Special requirements for traction batteries in multiple units
Buses, trams and trains operate around the clock and in every weather condition: They are exposed to wind, rain, heat and cold. Even though their transport capacity, as expressed in passenger kilometers, is much higher than that of buses and cars, they are in use for around 30 years. The requirements placed on traction batteries for multiple units are correspondingly high, particularly with regards to charging and discharging currents, safety, low-temperature performance, operation time and cycle stability.
The increasing requirements on low-emission vehicles suggests that in the future the focus will be stronger on diesel hybrids or vehicles with alternative drives based on fuel cells or batteries. Which drive concepts or hybrid combinations will actually be in demand and prevail also depends on the structure of the railway network.
Future trains: batteries, fuel cells or hybrids?
In extensive, non-electrified networks the range and the possibility of rapid refueling (as appropriate) will be the most important decision-making criteria. If it is merely a question of bridging the gaps on routes without catenary between electrified regions, hybrid multiple units are suitable. They are equipped both with pantographs for overhead wires and with alternative drive systems. In this case, drives with batteries that can be recharged on routes with catenary may be useful. Depending on the distances to be bridged, it may even be possible to dispense with charging stations along the lines. If greater distances have to be bridged, it might make more sense to rely on fuel cells which can accommodate longer ranges and the required amount of hydrogen can be refueled in a few minutes.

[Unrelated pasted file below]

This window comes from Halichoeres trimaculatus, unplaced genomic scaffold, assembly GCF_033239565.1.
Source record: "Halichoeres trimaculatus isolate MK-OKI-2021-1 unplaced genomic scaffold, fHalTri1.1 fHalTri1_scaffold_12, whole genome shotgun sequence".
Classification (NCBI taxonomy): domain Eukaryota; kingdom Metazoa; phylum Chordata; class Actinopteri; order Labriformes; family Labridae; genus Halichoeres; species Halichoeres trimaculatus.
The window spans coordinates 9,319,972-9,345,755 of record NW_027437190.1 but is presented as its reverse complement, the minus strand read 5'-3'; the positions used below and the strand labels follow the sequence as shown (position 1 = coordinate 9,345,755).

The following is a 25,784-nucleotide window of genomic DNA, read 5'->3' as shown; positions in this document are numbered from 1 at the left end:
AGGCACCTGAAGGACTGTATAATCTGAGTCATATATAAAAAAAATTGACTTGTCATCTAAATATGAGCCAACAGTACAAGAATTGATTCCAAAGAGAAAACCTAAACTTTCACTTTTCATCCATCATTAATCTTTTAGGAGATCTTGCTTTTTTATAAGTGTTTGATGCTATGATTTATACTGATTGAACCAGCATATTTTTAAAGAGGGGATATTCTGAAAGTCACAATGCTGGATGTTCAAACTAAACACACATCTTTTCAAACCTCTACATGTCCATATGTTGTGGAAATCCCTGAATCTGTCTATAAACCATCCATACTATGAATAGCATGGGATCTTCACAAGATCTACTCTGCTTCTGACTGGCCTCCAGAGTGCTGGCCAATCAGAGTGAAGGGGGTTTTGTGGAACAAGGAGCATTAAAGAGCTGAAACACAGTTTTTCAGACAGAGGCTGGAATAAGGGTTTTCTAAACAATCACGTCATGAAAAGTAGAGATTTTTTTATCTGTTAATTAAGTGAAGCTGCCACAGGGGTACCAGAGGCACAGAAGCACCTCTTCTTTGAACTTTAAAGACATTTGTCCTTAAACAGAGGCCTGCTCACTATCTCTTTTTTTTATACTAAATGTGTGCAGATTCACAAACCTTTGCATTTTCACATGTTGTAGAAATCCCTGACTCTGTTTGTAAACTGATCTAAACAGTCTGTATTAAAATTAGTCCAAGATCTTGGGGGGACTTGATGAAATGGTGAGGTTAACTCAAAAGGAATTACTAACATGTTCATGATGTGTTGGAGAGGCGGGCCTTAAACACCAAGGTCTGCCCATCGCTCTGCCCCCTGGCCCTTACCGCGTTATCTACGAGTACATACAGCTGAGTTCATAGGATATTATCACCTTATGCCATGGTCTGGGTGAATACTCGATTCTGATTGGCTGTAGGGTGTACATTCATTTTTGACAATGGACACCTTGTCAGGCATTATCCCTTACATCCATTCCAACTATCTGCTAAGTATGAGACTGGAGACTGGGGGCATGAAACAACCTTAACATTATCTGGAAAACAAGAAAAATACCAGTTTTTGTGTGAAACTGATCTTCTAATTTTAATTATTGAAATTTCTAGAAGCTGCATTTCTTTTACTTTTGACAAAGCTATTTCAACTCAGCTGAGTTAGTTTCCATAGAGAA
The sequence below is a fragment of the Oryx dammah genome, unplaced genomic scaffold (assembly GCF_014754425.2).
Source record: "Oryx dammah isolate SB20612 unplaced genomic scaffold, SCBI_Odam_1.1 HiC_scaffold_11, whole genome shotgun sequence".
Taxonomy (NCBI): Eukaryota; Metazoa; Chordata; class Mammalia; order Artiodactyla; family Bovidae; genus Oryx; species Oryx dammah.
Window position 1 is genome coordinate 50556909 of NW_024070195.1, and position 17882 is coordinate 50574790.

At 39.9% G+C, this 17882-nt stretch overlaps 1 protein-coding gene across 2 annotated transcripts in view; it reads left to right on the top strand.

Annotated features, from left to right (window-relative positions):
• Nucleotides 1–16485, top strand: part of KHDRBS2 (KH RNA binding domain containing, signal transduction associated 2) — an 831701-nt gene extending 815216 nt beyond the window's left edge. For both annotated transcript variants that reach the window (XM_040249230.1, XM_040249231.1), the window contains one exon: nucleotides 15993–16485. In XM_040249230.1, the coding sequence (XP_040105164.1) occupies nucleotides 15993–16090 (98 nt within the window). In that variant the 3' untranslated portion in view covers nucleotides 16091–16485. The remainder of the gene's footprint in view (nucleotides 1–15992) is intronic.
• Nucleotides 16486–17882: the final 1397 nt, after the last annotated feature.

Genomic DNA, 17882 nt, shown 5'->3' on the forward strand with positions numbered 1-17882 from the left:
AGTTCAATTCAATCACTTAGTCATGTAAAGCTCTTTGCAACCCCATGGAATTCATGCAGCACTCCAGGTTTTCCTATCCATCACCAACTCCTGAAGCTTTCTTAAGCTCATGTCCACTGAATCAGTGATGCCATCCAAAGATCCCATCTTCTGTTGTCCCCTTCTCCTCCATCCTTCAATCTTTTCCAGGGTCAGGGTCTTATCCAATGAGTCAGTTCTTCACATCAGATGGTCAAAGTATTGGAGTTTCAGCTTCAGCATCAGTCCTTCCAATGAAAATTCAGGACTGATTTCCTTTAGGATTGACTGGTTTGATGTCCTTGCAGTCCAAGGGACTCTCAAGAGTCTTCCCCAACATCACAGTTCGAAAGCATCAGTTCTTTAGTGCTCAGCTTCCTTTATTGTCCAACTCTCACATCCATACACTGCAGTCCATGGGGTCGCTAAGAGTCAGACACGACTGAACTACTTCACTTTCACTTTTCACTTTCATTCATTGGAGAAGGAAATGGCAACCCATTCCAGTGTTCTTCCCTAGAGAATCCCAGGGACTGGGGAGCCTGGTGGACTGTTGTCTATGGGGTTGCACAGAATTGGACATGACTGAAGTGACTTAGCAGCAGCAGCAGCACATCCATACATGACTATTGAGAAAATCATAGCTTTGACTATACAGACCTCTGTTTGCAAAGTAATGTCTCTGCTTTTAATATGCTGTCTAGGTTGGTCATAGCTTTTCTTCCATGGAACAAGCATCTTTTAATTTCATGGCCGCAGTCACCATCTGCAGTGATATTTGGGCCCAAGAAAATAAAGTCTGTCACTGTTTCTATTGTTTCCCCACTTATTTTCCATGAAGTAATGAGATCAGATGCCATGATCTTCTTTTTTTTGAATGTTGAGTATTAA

Similar considerations also apply to the so-called last mile, i.e. the non-electrified section to the destination station where a battery charging station or catenary or H2 filling station is provided.
The right battery technology matters
The high operational requirements of rail transport reduce the number of suitable cell candidates which are available on the market significantly. Lithium-ion cells with LTO anodes offer a safe but costly solution. They are offered as a special technology by a handful of cell manufacturers. A significant disadvantage is the relatively low energy density of this technology. For multiple unit manufacturers – depending on the specific range – this can cause serious weight problems on the vehicle.
Pragmatic alternatives to LTO-based battery cells
A further objective of the study was to find out whether and to what extent any of the requirements could be relaxed or compensated with the help of alternative approaches at the system level. The idea behind it: the requirements do not always have to be met at cell level. The manufacturers of electric cars have opted for such a pragmatic approach within the framework of the National Platform for Electric Mobility (NPE). They are also relying on a cross-industry generation roadmap. It provides information on the development of energy densities and related costs up to the year 2030. The present study concludes with courses of action and recommendations for possible alternative battery concepts.
As part of the study, which was commissioned by the Federal Ministry of Transport, the partners also analyzed the results of the Siemens Mobility GmbH`s development project X-EMU. The project addresses the development and validation of a high-performance fuel cell-drive for hybrid-EMU multiple units in a traction modular system. The VDE study “Battery Systems for Multiple Units” marks the starting point for more planned publications in which the general conditions and success factors for multiple units with alternative drives will be analyzed.